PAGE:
Best-selling journalist Antony Loewenstein trav­els across Afghanistan, Pakistan, Haiti, Papua New Guinea, the United States, Britain, Greece, and Australia to witness the reality of disaster capitalism. He discovers how companies such as G4S, Serco, and Halliburton cash in on or­ganized misery in a hidden world of privatized detention centers, militarized private security, aid profiteering, and destructive mining.

Disaster has become big business. Talking to immigrants stuck in limbo in Britain or visiting immigration centers in America, Loewenstein maps the secret networks formed to help cor­porations bleed what profits they can from economic crisis. He debates with Western contractors in Afghanistan, meets the locals in post-earthquake Haiti, and in Greece finds a country at the mercy of vulture profiteers. In Papua New Guinea, he sees a local commu­nity forced to rebel against predatory resource companies and NGOs.

What emerges through Loewenstein’s re­porting is a dark history of multinational corpo­rations that, with the aid of media and political elites, have grown more powerful than national governments. In the twenty-first century, the vulnerable have become the world’s most valu­able commodity. Disaster Capitalism is published by Verso in 2015 and in paperback in January 2017.

Profits_of_doom_cover_350Vulture capitalism has seen the corporation become more powerful than the state, and yet its work is often done by stealth, supported by political and media elites. The result is privatised wars and outsourced detention centres, mining companies pillaging precious land in developing countries and struggling nations invaded by NGOs and the corporate dollar. Best-selling journalist Antony Loewenstein travels to Afghanistan, Pakistan, Haiti, Papua New Guinea and across Australia to witness the reality of this largely hidden world of privatised detention centres, outsourced aid, destructive resource wars and militarized private security. Who is involved and why? Can it be stopped? What are the alternatives in a globalised world? Profits of Doom, published in 2013 and released in an updated edition in 2014, challenges the fundamentals of our unsustainable way of life and the money-making imperatives driving it. It is released in an updated edition in 2014.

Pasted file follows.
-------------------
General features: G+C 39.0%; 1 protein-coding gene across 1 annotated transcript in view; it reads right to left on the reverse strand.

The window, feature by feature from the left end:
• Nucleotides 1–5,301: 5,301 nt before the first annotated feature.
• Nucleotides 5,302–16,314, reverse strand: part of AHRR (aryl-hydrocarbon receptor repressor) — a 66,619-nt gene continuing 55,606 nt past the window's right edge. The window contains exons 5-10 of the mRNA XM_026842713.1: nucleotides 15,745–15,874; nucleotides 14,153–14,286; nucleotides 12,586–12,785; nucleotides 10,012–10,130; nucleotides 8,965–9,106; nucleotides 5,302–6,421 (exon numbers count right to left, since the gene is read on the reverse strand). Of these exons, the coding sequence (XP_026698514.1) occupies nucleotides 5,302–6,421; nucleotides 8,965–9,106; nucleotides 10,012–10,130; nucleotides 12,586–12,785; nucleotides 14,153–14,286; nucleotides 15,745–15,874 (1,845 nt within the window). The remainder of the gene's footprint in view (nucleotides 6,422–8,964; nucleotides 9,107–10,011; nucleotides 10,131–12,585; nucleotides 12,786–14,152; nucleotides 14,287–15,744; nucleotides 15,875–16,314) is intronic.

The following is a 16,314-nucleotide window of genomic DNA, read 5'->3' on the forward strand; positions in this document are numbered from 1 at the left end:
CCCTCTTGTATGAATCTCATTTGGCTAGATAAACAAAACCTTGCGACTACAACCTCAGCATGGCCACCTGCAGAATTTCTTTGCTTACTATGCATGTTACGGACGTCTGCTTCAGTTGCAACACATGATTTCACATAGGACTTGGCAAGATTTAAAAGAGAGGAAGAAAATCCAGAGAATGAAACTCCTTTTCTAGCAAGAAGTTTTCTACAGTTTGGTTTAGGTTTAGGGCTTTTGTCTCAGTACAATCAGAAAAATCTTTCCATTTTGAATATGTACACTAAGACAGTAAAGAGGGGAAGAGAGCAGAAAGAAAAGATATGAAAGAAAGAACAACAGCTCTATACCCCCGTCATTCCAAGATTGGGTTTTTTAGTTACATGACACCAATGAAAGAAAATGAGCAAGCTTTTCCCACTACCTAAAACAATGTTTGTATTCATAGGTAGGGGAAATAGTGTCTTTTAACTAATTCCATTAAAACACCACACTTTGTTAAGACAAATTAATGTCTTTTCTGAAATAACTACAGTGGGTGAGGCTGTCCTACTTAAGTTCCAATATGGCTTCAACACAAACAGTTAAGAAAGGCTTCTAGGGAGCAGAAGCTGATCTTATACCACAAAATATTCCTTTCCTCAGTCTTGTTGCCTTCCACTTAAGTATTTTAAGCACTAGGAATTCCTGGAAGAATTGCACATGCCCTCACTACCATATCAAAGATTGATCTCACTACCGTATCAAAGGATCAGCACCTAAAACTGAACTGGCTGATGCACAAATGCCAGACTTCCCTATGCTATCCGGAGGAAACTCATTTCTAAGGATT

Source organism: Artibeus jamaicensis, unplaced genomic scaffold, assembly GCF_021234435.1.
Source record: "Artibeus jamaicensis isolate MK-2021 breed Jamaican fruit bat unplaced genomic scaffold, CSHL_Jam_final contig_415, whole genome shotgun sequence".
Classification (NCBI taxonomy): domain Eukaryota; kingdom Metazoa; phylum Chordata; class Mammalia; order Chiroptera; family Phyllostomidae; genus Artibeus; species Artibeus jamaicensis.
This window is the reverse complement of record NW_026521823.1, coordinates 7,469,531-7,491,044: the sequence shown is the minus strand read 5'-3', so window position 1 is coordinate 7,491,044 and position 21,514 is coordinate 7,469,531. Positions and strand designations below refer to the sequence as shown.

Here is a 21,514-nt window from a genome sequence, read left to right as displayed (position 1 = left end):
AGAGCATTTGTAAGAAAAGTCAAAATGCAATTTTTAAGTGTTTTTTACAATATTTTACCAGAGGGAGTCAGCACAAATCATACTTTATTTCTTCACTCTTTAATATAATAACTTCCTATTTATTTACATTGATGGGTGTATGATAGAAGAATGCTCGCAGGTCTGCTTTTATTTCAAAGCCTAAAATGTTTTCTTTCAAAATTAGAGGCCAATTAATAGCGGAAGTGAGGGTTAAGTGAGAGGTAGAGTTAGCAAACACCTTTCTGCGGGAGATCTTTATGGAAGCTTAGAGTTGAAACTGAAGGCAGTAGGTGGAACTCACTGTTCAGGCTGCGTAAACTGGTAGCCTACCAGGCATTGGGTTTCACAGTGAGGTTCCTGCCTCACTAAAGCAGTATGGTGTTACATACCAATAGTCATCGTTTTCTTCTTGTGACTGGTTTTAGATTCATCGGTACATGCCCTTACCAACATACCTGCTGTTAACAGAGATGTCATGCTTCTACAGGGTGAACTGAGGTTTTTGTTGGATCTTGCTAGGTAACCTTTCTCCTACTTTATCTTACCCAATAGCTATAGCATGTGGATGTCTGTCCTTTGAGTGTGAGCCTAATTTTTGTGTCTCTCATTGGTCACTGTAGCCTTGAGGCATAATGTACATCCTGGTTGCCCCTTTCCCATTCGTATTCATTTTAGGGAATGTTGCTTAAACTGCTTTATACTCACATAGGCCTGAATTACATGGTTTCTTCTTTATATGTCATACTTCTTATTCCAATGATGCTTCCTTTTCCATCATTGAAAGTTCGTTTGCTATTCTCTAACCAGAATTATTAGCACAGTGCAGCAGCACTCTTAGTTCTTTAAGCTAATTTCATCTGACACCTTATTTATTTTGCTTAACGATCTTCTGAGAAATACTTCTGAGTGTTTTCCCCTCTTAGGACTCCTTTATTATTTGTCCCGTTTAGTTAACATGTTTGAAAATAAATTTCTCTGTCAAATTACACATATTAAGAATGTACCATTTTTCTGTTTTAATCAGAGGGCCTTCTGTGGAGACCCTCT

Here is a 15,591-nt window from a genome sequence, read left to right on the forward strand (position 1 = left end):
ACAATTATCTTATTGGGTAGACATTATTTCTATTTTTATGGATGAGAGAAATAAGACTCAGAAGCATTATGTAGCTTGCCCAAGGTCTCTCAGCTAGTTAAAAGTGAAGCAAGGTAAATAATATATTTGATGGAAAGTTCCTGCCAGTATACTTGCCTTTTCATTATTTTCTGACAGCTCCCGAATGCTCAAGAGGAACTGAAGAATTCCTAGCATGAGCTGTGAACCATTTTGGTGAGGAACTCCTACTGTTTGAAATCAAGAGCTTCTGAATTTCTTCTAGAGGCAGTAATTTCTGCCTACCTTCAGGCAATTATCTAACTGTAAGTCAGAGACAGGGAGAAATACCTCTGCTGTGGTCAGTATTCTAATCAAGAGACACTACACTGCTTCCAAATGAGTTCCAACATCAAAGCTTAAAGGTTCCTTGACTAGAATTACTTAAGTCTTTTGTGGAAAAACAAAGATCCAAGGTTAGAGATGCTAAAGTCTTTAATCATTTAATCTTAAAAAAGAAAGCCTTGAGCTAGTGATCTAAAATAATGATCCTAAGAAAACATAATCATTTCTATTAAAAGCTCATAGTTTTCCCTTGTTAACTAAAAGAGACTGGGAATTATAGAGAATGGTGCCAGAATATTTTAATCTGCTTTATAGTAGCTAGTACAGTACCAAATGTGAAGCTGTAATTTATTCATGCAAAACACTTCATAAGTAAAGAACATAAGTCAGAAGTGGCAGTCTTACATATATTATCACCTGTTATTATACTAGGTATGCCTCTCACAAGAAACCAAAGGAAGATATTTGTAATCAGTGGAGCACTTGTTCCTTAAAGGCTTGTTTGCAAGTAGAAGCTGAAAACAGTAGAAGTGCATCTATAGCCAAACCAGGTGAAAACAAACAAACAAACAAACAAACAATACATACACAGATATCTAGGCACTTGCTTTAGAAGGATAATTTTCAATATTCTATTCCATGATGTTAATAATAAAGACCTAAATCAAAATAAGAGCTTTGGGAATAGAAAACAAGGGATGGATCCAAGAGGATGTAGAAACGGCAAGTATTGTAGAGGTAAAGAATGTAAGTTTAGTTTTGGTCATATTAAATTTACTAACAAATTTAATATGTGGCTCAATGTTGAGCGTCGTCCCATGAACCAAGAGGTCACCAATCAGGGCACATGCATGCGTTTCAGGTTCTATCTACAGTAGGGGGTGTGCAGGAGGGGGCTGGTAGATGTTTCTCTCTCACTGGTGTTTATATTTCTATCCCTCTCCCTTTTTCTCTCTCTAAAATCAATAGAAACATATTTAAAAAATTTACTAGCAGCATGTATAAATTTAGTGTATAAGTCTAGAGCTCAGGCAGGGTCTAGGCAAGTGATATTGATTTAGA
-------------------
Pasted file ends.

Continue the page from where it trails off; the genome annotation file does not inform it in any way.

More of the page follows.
forgodssakecover Four Australian thinkers come together to ask and answer the big questions, such as: What is the nature of the universe? Doesn't religion cause most of the conflict in the world? And Where do we find hope?   We are introduced to different belief systems – Judaism, Christianity, Islam – and to the argument that atheism, like organised religion, has its own compelling logic. And we gain insight into the life events that led each author to their current position.   Jane Caro flirted briefly with spiritual belief, inspired by 19th century literary heroines such as Elizabeth Gaskell and the Bronte sisters. Antony Loewenstein is proudly culturally, yet unconventionally, Jewish. Simon Smart is firmly and resolutely a Christian, but one who has had some of his most profound spiritual moments while surfing. Rachel Woodlock grew up in the alternative embrace of Baha'i belief but became entranced by its older parent religion, Islam.   Provocative, informative and passionately argued, For God's Sakepublished in 2013, encourages us to accept religious differences, but to also challenge more vigorously the beliefs that create discord.